The skarpina was a truly majestic creature with a meaty, lobster-like consistency that was grilled to perfection. We enjoyed making his acquaintance with the utmost appreciation and respect.

There's something divinely visceral about eating an entire meal with your hands.

Especially when they are dripping with garlic butter and oil.

The tactile experience of flavors, scents and textures virtually osmosing into your cells is a wanton pleasure that we so rarely have occasion to indulge in at trendy urban restaurants.

Why should that be?

As we pondered this highly rhetorical question, we toasted our good fortune over and over, laughing at idea that this was actually the WRONG restaurant.


Apparently the original plan was to go to another restaurant that is known for its single table on a cliff overlooking the bay, but Andrea couldn't remember the name of it. He scoured every restaurant review on the internet and when he called Robinson's to ask if they had a single table on a cliff overlooking a bay, Domi simply said, "Well no. But we can put one there. No problem."

Close enough.

So he and Edi set everything in motion. The night before, Joki (Edi's mom) invited us for their family dinner and told us she also thought the cliffhanger place would be ideal for the surprise. She had even sent her brother across the island weeks ago to take photos for Edi to send to Andrea, but he never did. "Andrea is a man who knows what he wants and Andrea said Robinson's so that is what he shall have!"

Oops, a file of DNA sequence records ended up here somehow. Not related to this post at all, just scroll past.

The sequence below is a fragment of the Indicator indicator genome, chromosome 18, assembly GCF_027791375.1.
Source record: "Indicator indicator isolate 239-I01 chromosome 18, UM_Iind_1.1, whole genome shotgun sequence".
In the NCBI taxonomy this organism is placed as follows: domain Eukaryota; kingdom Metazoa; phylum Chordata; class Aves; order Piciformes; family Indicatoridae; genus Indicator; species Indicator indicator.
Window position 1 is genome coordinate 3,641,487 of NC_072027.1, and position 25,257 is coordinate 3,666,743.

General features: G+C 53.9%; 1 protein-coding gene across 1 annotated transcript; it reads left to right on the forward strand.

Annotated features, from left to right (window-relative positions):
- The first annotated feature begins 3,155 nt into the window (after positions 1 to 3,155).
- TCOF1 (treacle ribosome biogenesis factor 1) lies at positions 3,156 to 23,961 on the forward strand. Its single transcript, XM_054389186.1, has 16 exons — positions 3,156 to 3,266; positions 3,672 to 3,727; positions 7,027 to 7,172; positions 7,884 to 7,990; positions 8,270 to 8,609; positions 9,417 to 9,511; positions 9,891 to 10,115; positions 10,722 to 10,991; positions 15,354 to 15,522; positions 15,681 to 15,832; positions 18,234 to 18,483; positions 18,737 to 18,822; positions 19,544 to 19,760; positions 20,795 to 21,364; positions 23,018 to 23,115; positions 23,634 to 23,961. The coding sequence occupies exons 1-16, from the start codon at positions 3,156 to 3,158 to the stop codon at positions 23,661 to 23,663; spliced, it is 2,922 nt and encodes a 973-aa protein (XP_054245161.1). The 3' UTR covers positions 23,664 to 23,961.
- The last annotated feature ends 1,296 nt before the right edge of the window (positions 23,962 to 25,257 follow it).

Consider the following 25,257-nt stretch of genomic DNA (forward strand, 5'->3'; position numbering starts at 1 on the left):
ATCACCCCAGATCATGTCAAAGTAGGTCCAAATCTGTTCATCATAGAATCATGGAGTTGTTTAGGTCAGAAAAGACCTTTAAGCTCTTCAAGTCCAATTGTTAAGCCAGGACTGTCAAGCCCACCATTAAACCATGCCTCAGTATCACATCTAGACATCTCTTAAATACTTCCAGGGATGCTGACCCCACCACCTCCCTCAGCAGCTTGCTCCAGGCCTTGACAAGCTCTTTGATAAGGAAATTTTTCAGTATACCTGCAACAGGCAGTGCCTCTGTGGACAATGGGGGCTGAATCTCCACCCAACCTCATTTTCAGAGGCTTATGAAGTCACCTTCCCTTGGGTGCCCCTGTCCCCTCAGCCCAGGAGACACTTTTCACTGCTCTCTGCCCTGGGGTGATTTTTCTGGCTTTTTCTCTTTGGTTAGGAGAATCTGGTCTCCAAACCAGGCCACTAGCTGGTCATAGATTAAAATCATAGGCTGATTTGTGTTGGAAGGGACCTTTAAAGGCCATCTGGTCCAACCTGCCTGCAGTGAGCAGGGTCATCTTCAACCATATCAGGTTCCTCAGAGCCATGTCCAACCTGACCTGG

I think Andrea was initially a little bummed out when he realized that Robinson's wasn't the place he was looking for. But it turned out to be yet another classic example of the Universe conspiring to bring us something even better than we hoped for.

No problem.

So as we sat there under a million stars, he did it again...and in between the crashing waves, sans the hysterical bouts of laughter this time, I smiled through my tears and quietly answered, "Yes."

It was like a dream...only better.
Because every time I wake up, it's all still as beautiful and real as ever.

Grazie Amore Mio.
You too, Edi.

Scampi alla Buzzara

Since scorpion fish are indigenous to neither Lake Michigan nor the Dutch canals, I tried to get Domi to at least cough up the scampi recipe. But alas, as with most great chefs, his dishes come together through an imprecise application of experience and divinity.

For those of us who are less adventurous with expensive shellfish, here's a little more specific direction, garnered from various reliable sources:

10-12 large scampi (crawfish), washed with shells in tact
1/2 cup of olive oil
a handful of fresh breadcrumbs
1 large clove garlic, minced
1 small onion, chopped
1 tablespoon each of finely chopped marjoram and thyme
1/4 cup parsley, finely chopped
3 small tomatoes, peeled and chopped (or one 14-15oz can)
1 cup white wine
salt and pepper to taste

Heat the oil in a large skillet and fry the breadcrumbs until they just start to toast. Add the garlic, onion, herbs and tomatoes. Simmer for about 10 minutes.

Add the wine, salt and pepper and bring to a boil. Add the scampi, lower the heat, cover and cook 15 to 20 minutes.

Serve with plenty of crusty bread to mop up the juiciness and eat with your hands.

Sans napkins.